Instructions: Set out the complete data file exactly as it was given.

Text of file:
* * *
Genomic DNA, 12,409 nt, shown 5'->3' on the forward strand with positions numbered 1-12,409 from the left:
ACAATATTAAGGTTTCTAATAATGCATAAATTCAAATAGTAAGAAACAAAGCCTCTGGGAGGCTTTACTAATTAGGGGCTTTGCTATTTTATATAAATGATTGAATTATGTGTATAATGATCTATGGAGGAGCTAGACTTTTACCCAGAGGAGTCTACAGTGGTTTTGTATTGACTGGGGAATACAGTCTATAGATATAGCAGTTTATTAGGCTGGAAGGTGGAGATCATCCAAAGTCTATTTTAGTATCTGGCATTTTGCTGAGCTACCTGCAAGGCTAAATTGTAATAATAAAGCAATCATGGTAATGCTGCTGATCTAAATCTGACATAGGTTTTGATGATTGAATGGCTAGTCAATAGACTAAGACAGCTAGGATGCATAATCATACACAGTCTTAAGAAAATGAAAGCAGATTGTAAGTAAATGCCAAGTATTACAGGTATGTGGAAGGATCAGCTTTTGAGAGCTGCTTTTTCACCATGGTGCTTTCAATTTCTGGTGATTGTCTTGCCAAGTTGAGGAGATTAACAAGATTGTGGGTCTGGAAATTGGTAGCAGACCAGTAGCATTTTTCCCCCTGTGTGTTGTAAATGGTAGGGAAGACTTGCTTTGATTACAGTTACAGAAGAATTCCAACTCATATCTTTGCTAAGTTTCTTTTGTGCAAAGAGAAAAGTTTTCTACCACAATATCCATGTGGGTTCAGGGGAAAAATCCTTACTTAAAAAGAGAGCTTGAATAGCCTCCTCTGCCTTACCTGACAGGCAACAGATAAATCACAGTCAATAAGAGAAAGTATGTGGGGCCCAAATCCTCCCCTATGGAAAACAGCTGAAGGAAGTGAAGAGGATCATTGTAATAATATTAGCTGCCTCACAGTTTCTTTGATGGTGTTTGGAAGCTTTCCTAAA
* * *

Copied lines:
Genomic DNA, 12,409 nt, shown 5'->3' on the forward strand with positions numbered 1-12,409 from the left:
ACAATATTAAGGTTTCTAATAATGCATAAATTCAAATAGTAAGAAACAAAGCCTCTGGGAGGCTTTACTAATTAGGGGCTTTGCTATTTTATATAAATGATTGAATTATGTGTATAATGATCTATGGAGGAGCTAGACTTTTACCCAGAGGAGTCTACAGTGGTTTTGTATTGACTGGGGAATACAGTCTATAGATATAGCAGTTTATTAGGCTGGAAGGTGGAGATCATCCAAAGTCTATTTTAGTATCTGGCATTTTGCTGAGCTACCTGCAAGGCTAAATTGTAATAATAAAGCAATCATGGTAATGCTGCTGATCTAAATCTGACATAGGTTTTGATGATTGAATGGCTAGTCAATAGACTAAGACAGCTAGGATGCATAATCATACACAGTCTTAAGAAAATGAAAGCAGATTGTAAGTAAATGCCAAGTATTACAGGTATGTGGAAGGATCAGCTTTTGAGAGCTGCTTTTTCACCATGGTGCTTTCAATTTCTGGTGATTGTCTTGCCAAGTTGAGGAGATTAACAAGATTGTGGGTCTGGAAATTGGTAGCAGACCAGTAGCATTTTTCCCCCTGTGTGTTGTAAATGGTAGGGAAGACTTGCTTTGATTACAGTTACAGAAGAATTCCAACTCATATCTTTGCTAAGTTTCTTTTGTGCAAAGAGAAAAGTTTTCTACCACAATATCCATGTGGGTTCAGGGGAAAAATCCTTACTTAAAAAGAGAGCTTGAATAGCCTCCTCTGCCTTACCTGACAGGCAACAGATAAATCACAGTCAATAAGAGAAAGTATGTGGGGCCCAAATCCTCCCCTATGGAAAACAGCTGAAGGAAGTGAAGAGGATCATTGTAATAATATTAGCTGCCTCACAGTTTCTTTGATGGTGTTTGGAAGCTTTCCTAAA